• Prabhu A.
      • Venot A.
      • Boons G.-J.
      New set of orthogonal protecting groups for the modular synthesis of heparan sulfate fragments.
      ,
      • Arungundram S.
      • Al-Mafraji K.
      • Asong J.
      • Leach F.E.
      • Amster I.J.
      • Venot A.
      • Turnbull J.E.
      • Boons G.-J.
      Modular synthesis of heparan sulfate oligosaccharides for structure-activity relationship studies.
      ,
      • Zong C.
      • Huang R.
      • Condac E.
      • Chiu Y.
      • Xiao W.
      • Li X.
      • Lu W.
      • Ishihara M.
      • Wang S.
      • Ramiah A.
      • Stickney M.
      • Azadi P.
      • Amster I.J.
      • Moremen K.W.
      • Wang L.
      • et al.
      Integrated approach to identify heparan sulfate ligand requirements of Robo1.
      ,
      • Zong C.
      • Venot A.
      • Li X.
      • Lu W.
      • Xiao W.
      • Wilkes J.-S.L.
      • Salanga C.L.
      • Handel T.M.
      • Wang L.
      • Wolfert M.A.
      • Boons G.-J.
      Heparan sulfate microarray reveals that heparan sulfate–protein binding exhibits different ligand requirements.
      ). Each of the two mixtures was tested in ratios of 100:0, 90:10, 70:30, 50:50, 30:70, 10:90, and 0:100.
      Figure thumbnail gr4
      Fig. 4Structures analyzed in this study. A, the ten training saccharides. B, the three validation saccharides. C, the two isomeric mixtures. D, key for the symbols in the figure. Each analyzed structure was dissociated via negative electron transfer dissociation, except training compounds #T6 and #T7, which were dissociated via electron detachment dissociation. The precursor charge states for these compounds range from −2 to −6. The compounds were selected to represent diversity in chain length, modification amounts and patterns, and charge state for glycosaminoglycan oligosaccharides.
      Each sample was subjected to either EDD or NETD using a Bruker solariX 12T FTMS instrument. The spectra were converted to centroided mzML using the compassXport command line utility 3.0.13 (Bruker Daltonics, Inc). Elemental compositions of tandem mass spectral peaks corresponding to GAG fragments were determined using a modified version of GAGfinder that requires an isotopic distribution to have peaks A and A + 1 to have an intensity above the noise threshold, with error tolerance of 5 parts per million (ppm) or better and considered sulfate losses determined by the floor of two times the free proton index. The mass spectrometry glycomics data have been uploaded to the GlycoPost repository with the dataset identifier [GPST000014].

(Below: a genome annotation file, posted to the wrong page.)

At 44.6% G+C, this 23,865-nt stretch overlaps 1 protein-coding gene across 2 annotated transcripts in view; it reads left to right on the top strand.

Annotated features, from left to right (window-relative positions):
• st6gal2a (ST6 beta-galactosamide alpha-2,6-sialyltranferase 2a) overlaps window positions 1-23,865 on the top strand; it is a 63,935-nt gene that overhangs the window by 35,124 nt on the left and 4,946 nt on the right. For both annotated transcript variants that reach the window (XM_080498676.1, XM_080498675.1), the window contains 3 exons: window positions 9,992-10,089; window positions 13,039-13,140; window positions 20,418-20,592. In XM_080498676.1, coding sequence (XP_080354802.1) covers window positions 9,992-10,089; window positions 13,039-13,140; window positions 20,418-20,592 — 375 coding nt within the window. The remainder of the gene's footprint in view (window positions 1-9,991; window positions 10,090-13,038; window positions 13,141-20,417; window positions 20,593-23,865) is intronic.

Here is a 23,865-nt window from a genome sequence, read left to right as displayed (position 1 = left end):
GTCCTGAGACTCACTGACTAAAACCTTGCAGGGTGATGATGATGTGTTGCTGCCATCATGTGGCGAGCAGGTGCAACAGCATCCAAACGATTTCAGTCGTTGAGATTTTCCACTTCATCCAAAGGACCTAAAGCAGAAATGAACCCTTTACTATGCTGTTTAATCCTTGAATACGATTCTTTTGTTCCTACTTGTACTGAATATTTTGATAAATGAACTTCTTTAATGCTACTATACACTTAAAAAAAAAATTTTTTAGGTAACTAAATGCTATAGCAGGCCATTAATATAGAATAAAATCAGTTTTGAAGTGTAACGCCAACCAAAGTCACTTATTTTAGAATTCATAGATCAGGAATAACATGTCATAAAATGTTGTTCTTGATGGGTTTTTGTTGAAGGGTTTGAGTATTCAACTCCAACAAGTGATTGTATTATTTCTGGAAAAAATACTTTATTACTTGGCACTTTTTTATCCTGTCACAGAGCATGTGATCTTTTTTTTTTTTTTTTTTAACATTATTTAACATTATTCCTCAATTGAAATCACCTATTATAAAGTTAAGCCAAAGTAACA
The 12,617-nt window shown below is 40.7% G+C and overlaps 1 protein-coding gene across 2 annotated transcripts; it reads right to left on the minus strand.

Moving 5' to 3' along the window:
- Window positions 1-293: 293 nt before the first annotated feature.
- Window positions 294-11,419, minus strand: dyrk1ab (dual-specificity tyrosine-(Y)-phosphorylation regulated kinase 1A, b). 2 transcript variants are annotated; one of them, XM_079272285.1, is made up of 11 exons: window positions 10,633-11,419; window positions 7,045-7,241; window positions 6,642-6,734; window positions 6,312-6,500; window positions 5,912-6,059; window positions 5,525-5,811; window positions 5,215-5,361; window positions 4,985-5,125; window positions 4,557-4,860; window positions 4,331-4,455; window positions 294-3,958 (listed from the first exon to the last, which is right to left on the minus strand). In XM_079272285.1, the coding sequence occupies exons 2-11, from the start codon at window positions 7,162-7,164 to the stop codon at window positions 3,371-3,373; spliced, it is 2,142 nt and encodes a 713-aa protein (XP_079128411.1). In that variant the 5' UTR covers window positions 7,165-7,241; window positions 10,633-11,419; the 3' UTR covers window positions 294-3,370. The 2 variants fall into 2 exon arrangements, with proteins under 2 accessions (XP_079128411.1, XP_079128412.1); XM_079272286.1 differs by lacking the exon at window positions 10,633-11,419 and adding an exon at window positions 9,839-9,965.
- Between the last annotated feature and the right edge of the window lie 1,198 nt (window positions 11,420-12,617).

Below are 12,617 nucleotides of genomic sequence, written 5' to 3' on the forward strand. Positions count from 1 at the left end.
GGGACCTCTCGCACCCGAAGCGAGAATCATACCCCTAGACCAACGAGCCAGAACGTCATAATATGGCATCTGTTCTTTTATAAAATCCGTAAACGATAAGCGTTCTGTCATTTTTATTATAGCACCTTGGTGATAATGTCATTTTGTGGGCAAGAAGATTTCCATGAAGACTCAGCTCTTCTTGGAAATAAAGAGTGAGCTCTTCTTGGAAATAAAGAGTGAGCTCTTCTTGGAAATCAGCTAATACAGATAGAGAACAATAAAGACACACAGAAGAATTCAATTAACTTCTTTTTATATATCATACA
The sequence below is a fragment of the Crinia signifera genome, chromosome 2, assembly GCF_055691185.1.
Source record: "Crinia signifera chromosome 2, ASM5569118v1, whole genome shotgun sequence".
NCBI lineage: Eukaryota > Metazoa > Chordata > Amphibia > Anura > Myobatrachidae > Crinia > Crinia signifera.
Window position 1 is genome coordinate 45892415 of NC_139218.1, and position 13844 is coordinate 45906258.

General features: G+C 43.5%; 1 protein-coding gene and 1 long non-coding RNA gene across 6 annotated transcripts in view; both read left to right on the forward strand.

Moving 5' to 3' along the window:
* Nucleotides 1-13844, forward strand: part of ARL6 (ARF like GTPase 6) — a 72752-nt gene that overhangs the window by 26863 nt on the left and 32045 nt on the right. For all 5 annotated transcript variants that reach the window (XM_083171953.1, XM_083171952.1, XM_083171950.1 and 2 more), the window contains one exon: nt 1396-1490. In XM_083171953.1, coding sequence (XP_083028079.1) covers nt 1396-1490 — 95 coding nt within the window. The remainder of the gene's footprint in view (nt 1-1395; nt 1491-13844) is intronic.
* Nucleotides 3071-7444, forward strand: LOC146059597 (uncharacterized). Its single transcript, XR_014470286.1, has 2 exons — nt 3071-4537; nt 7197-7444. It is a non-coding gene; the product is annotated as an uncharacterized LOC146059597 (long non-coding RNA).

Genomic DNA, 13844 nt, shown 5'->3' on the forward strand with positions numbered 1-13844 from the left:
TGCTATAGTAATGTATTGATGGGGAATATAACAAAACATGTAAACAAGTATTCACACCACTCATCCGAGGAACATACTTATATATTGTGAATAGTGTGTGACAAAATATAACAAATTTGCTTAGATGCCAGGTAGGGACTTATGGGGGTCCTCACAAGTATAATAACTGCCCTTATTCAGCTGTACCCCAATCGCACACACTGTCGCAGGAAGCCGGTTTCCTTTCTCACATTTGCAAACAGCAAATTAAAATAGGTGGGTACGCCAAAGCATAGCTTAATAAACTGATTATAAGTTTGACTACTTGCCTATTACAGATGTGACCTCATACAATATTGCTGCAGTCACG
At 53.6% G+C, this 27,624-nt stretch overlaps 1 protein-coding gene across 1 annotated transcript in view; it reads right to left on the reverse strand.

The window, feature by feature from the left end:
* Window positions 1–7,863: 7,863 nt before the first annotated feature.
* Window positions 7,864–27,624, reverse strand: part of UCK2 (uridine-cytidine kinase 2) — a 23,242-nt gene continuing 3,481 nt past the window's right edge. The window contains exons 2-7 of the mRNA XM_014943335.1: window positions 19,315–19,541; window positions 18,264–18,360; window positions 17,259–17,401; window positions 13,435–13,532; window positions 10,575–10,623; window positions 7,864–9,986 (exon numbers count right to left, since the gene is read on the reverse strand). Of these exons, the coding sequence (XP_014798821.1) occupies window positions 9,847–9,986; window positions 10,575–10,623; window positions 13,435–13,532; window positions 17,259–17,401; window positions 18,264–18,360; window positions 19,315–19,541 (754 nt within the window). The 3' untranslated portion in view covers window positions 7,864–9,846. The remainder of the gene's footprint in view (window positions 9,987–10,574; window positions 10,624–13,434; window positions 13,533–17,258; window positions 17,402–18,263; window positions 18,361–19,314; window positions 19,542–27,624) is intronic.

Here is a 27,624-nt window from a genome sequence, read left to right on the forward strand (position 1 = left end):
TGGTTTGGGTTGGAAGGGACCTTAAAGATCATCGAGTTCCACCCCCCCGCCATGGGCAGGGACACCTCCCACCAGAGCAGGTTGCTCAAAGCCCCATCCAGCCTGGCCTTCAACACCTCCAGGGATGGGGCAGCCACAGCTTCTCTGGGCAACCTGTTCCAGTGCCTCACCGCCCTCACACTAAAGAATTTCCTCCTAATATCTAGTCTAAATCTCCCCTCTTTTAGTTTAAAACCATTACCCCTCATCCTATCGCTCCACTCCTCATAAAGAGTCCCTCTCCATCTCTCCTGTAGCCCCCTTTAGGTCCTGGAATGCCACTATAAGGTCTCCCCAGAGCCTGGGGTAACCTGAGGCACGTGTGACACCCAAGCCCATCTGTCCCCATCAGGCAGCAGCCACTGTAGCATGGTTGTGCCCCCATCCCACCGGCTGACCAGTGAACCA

Parameter Optimization

      In order to determine optimal values for the above parameters, we employed the simulated annealing (SA) probabilistic optimization procedure. SA is named after the process of annealing in metallurgy whereby material is heated to the point where its geometric structure breaks down and it can be shaped, followed by a slow cooling to reestablish the geometric structure. SA works by randomly moving from one solution to a neighboring solution until a very good, although not necessarily perfect, solution is found. During the course of the SA algorithm, if the new solution has a better fitness than the current solution, the new solution will always be selected; however, if the new solution has a worse fitness than the current solution, the new solution may be selected based on a probabilistic criterion. Equation 5 shows the formula for calculating the probability of moving to a worse solution:
      P(move)=efnewfcurrentT
      (5)